Audit, Aristotle and the Clean Energy Regulator

The Clean Energy regulator used its Annual Audit and Assurance Workshops held earlier this year to emphasise the importance of audit to the agency. This including having two members of the regulator – Annie T. Brown and Michael D’Ascenzo – as keynote speakers to ‘reinforce the point that the Clean Energy Regulator takes its audit functions very seriously’.

IGAP’s Prof. Nonna Martinov-Bennie, who also sits on the Australian Auditing and Assurance Standards Board (AUASB), was also a keynote speaker.

Prof. Nonna Martinov-Bennie presented on the key audit concept of ‘professional scepticism’. The presentation was based on in-depth interviews with senior audit practitioners, and covered a number of aspects of professional scepticism and their practical implications. Prof Martinov-Bennie also highlighted the apparently conflicting views of audit scepticism as a relatively fixed character trait, but also a ‘skill’ that can be trained over time.

The presentation introduced an ‘Aristotelian’ idea of professional scepticism – developed in collaboration with A/Prof Dyball and Dr Dale Tweedie – which shows how these seemingly contradictory elements of audit scepticism might be resolved. Far from being simply ‘academic’, Prof. Martinov-Bennie outlined important practical implications of understanding audit scepticism in this way.

Prof. Martinov-Bennie and A/Prof Dyball also presented their research findings at the ICAA academic leadership series. Slides of both presentations are available below:

Clean Energy Regulator Presentation >

< ICAA Academic Series >

For more information on this research and analysis, contact: nonna.martinov-bennie@mq.edu.au

The impact of the virtual university on accounting and business education

A new publication explores the rapidly expanding relationship between technology and education delivery and the impact for business and accounting education.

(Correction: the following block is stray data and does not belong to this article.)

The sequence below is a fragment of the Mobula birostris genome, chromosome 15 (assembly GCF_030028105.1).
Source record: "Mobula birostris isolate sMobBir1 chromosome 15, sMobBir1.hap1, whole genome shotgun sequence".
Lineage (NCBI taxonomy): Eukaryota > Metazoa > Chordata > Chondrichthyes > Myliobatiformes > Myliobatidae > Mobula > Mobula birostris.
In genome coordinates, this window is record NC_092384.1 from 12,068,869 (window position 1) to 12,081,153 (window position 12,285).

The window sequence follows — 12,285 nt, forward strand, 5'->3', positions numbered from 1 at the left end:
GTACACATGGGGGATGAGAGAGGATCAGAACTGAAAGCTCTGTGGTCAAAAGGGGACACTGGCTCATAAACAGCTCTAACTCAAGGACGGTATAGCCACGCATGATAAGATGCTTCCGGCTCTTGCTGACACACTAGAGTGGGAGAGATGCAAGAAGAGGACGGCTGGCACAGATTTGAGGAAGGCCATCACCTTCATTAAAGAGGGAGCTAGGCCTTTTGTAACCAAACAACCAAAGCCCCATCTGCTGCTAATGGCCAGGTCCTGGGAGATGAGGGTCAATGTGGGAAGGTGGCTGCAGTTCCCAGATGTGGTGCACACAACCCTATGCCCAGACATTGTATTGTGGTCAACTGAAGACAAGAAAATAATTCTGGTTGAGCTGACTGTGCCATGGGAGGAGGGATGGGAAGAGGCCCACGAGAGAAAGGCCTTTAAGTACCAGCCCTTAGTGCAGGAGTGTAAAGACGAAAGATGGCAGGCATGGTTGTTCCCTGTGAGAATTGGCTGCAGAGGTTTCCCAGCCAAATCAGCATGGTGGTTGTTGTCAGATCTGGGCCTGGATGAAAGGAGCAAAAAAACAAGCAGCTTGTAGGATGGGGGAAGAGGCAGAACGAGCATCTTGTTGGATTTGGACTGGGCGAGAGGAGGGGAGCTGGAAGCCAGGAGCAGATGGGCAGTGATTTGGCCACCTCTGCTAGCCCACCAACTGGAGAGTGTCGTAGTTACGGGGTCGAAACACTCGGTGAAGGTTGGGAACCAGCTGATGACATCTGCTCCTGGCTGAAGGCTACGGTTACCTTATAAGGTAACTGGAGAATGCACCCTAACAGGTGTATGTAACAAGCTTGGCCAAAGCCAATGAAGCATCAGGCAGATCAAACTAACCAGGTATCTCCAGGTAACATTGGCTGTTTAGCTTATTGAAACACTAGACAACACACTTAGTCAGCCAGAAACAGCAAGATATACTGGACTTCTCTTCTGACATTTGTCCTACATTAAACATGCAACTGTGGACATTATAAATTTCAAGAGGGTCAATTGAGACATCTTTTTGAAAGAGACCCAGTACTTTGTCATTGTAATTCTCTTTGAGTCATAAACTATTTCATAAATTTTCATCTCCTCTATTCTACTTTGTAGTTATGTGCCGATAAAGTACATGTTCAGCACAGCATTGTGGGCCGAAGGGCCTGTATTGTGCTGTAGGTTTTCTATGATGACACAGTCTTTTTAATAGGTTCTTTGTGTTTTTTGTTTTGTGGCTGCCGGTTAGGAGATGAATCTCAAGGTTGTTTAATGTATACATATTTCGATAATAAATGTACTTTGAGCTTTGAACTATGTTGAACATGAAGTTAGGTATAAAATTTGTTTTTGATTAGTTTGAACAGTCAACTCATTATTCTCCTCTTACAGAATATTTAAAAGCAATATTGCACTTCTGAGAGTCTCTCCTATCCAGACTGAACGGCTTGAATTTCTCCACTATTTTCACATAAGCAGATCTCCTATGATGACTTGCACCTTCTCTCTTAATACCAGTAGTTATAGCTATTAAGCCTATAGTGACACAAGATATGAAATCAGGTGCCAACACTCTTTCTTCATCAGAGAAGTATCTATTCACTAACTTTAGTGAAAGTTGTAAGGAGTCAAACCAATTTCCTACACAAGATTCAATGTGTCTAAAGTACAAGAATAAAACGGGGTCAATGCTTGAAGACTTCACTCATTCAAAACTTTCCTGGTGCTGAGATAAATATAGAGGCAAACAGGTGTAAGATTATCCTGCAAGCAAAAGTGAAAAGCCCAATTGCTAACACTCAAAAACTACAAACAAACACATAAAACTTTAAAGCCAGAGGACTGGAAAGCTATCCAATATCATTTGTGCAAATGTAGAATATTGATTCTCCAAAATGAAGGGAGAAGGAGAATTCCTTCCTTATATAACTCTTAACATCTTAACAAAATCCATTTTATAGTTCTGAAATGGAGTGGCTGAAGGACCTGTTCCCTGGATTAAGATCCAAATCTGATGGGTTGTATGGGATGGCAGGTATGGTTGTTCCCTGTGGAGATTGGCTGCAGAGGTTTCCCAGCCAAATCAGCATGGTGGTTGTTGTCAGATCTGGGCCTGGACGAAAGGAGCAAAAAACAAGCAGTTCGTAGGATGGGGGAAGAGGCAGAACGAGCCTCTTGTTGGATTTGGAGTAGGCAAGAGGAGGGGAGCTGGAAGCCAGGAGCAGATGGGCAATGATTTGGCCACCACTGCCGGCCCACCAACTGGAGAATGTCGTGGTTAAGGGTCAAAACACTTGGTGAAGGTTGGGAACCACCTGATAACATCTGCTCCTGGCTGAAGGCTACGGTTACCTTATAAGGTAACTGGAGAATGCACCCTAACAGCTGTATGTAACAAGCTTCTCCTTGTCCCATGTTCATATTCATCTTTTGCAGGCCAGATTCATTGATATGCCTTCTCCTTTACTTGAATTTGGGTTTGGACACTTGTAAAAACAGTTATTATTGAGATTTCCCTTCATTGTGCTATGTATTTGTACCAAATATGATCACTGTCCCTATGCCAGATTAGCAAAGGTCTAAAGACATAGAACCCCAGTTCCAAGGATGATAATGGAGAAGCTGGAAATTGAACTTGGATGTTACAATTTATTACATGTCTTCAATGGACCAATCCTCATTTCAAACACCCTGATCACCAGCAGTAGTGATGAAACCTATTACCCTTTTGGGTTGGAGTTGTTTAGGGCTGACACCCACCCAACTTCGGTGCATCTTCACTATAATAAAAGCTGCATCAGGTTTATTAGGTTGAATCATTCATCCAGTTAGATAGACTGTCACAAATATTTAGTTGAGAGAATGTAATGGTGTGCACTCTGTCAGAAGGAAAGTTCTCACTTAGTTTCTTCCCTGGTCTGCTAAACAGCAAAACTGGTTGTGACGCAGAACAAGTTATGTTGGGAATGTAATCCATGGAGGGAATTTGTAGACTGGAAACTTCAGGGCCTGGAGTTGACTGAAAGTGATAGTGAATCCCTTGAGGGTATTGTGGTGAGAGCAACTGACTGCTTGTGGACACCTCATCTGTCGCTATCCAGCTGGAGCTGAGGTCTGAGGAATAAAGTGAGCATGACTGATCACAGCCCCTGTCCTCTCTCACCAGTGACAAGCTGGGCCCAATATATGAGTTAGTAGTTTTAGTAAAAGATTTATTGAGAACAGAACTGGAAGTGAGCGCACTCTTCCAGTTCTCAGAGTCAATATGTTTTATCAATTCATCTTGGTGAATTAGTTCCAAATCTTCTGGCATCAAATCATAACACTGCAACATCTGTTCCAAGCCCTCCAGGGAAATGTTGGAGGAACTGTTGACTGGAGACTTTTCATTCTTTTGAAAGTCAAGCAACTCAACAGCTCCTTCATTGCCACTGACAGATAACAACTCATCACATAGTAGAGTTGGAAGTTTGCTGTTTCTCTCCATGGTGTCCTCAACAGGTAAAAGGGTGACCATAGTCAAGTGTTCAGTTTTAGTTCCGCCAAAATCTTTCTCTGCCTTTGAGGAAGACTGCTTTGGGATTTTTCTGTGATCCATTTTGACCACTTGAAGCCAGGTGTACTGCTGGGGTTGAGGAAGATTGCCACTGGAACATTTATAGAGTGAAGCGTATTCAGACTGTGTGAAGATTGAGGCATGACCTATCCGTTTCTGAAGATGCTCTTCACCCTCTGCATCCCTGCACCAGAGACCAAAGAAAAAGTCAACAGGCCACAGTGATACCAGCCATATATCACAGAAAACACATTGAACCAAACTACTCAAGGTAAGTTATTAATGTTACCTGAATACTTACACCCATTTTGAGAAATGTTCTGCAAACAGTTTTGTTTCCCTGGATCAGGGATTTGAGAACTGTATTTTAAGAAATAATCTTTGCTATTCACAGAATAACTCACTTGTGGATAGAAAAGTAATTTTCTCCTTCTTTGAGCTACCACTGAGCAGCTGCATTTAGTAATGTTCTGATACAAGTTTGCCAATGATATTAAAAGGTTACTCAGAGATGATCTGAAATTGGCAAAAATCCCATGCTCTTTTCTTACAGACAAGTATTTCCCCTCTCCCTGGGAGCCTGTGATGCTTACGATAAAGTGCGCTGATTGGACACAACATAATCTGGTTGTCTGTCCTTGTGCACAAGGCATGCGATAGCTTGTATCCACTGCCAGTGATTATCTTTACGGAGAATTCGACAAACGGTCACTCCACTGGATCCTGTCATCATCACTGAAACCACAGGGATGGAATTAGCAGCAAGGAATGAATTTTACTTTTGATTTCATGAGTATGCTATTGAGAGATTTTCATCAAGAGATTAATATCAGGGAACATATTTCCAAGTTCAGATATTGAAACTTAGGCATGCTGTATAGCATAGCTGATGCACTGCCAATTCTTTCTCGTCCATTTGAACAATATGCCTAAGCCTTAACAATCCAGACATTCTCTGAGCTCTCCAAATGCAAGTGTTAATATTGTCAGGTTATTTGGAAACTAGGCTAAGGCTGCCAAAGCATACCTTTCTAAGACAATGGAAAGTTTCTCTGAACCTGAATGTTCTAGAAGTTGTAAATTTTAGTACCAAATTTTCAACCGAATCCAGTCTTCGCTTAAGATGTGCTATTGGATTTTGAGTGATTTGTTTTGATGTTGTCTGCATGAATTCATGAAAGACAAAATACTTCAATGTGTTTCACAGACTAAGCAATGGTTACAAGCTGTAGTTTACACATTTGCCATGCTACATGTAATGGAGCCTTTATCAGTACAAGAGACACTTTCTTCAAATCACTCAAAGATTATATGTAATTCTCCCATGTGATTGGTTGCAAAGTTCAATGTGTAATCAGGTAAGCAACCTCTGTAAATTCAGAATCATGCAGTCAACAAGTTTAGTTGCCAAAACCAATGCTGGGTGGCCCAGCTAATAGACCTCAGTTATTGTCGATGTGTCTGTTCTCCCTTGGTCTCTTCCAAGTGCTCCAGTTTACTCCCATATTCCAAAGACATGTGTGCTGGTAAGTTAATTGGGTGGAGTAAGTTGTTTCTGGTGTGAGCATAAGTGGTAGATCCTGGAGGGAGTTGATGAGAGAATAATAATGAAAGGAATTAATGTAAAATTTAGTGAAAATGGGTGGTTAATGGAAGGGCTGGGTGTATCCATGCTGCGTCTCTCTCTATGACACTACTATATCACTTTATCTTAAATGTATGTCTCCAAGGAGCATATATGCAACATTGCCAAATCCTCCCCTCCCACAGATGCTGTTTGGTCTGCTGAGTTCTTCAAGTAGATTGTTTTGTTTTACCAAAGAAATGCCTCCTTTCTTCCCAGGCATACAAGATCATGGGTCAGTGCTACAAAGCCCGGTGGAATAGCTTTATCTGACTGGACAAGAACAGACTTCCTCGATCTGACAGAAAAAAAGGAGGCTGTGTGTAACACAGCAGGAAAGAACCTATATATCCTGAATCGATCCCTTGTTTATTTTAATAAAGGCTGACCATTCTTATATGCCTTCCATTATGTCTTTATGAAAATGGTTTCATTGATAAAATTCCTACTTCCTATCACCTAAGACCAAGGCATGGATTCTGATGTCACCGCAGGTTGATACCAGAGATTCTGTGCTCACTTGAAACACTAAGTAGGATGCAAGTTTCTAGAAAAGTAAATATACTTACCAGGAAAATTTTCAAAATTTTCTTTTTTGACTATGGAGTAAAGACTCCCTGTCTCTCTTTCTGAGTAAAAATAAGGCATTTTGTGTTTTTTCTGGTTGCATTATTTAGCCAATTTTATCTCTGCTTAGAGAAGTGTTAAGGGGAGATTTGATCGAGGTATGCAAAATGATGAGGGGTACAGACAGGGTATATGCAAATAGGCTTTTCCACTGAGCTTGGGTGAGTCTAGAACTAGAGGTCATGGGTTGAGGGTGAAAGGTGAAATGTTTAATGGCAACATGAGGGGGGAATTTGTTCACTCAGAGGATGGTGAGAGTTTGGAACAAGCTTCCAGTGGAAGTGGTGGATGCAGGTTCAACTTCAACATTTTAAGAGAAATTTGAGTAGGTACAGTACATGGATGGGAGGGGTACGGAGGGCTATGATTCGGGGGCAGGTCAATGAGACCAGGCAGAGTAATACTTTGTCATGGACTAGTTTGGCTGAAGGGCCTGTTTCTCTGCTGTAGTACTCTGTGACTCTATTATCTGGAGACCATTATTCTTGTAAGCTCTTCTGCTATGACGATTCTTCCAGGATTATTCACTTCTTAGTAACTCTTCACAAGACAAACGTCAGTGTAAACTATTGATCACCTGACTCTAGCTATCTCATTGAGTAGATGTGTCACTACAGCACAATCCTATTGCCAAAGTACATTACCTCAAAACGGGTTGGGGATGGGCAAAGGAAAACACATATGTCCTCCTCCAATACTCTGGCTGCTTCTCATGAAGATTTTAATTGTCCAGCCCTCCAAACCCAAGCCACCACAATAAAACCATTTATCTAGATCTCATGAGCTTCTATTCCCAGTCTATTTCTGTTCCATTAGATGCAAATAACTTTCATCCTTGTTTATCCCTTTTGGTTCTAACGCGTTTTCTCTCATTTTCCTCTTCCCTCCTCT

The Virtual University: Impact on Australian Accounting and Business Education, is co-edited by Assoc. Prof. Elaine Evans and Prof. James Guthrie from Macquarie University, with Prof. Roger Burritt from the University of South Australia.

?????????????????????????????????????????????????????????????????????Produced by the Institute of Chartered Accountants in Australia in conjunction with the University of South Australia’s Centre for Accounting, Governance and Sustainability (CAGS), the text explores the many opportunities and challenges for tertiary educators bought on by this evolving education environment.

The text investigates how technological advances and the rise of online education offerings, including massive open online courses (MOOCs), are changing the higher education landscape. In a series of papers by practitioners and academics, the potential impact of this transformation on business and accounting education is explored.

Currently over three million students globally are taking part in MOOCs. As Prof. Guthrie observes on his blog, the access that MOOCs provide have the potential to make future generations more educated than any previous generation, but they also bring many challenges, including high attrition rates and concerns over quality of learning outcomes.

The papers are designed to stimulate discussion around how traditional universities can adapt to the changing market and develop strategies that ultimately create the best possible outcomes for students and professions.

In their introduction to the publication, Guthrie, Burritt and Evans discuss the competitive threat that MOOCs pose to the traditional higher education model of university, with its bricks and mortar. This threat is currently restricted because MOOCs do not offer qualifications, course majors or an on-campus student experience. Nevertheless this could change rapidly, and business schools and accounting departments need to incorporate technology into teaching as part of a blended learning approach.

The issues facing business and accounting education include: the quality of learning outcomes in both a blended learning and MOOC environment; public scrutiny over student qualifications; and the lack of a campus experience for students who want to enter a profession which requires graduate capabilities such as communication skills.

Guthrie, Burritt and Evans conclude that, despite the number of challenges that face a virtual university, accounting and business educators and the accounting profession will have abundant opportunities to collaborate over issues such as credentialing of future business professionals; the quality of blended learning experiences for students; and the production of quality, interactive teaching and learning resources.